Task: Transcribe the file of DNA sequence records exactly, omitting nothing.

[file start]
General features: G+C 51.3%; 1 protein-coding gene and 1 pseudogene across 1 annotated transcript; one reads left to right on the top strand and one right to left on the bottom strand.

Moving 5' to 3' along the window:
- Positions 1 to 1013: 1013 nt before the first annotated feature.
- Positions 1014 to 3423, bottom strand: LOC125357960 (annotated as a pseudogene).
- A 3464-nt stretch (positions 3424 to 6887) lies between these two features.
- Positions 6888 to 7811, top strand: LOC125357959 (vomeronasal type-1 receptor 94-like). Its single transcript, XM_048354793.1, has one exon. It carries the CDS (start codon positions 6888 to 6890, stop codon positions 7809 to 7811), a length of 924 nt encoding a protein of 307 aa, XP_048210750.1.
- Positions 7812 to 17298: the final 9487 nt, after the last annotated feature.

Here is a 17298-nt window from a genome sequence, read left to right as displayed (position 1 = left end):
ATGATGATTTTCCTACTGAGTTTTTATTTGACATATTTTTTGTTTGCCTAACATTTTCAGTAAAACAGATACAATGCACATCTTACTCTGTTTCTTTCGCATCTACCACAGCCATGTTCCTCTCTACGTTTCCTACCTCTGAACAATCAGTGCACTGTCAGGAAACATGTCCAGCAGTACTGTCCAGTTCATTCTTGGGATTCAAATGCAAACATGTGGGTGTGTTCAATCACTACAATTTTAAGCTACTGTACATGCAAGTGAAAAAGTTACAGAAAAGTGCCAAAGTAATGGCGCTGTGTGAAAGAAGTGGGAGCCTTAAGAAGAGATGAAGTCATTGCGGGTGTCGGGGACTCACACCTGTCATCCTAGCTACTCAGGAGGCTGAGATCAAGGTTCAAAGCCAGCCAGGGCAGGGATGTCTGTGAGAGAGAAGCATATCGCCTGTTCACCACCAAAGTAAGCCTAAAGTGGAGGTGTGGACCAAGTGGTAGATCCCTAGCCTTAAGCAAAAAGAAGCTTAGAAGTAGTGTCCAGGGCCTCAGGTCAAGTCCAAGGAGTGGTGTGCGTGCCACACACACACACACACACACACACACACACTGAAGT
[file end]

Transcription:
General features: G+C 51.3%; 1 protein-coding gene and 1 pseudogene across 1 annotated transcript; one reads left to right on the top strand and one right to left on the bottom strand.

Moving 5' to 3' along the window:
- Positions 1 to 1013: 1013 nt before the first annotated feature.
- Positions 1014 to 3423, bottom strand: LOC125357960 (annotated as a pseudogene).
- A 3464-nt stretch (positions 3424 to 6887) lies between these two features.
- Positions 6888 to 7811, top strand: LOC125357959 (vomeronasal type-1 receptor 94-like). Its single transcript, XM_048354793.1, has one exon. It carries the CDS (start codon positions 6888 to 6890, stop codon positions 7809 to 7811), a length of 924 nt encoding a protein of 307 aa, XP_048210750.1.
- Positions 7812 to 17298: the final 9487 nt, after the last annotated feature.

Here is a 17298-nt window from a genome sequence, read left to right as displayed (position 1 = left end):
ATGATGATTTTCCTACTGAGTTTTTATTTGACATATTTTTTGTTTGCCTAACATTTTCAGTAAAACAGATACAATGCACATCTTACTCTGTTTCTTTCGCATCTACCACAGCCATGTTCCTCTCTACGTTTCCTACCTCTGAACAATCAGTGCACTGTCAGGAAACATGTCCAGCAGTACTGTCCAGTTCATTCTTGGGATTCAAATGCAAACATGTGGGTGTGTTCAATCACTACAATTTTAAGCTACTGTACATGCAAGTGAAAAAGTTACAGAAAAGTGCCAAAGTAATGGCGCTGTGTGAAAGAAGTGGGAGCCTTAAGAAGAGATGAAGTCATTGCGGGTGTCGGGGACTCACACCTGTCATCCTAGCTACTCAGGAGGCTGAGATCAAGGTTCAAAGCCAGCCAGGGCAGGGATGTCTGTGAGAGAGAAGCATATCGCCTGTTCACCACCAAAGTAAGCCTAAAGTGGAGGTGTGGACCAAGTGGTAGATCCCTAGCCTTAAGCAAAAAGAAGCTTAGAAGTAGTGTCCAGGGCCTCAGGTCAAGTCCAAGGAGTGGTGTGCGTGCCACACACACACACACACACACACACACACACTGAAGT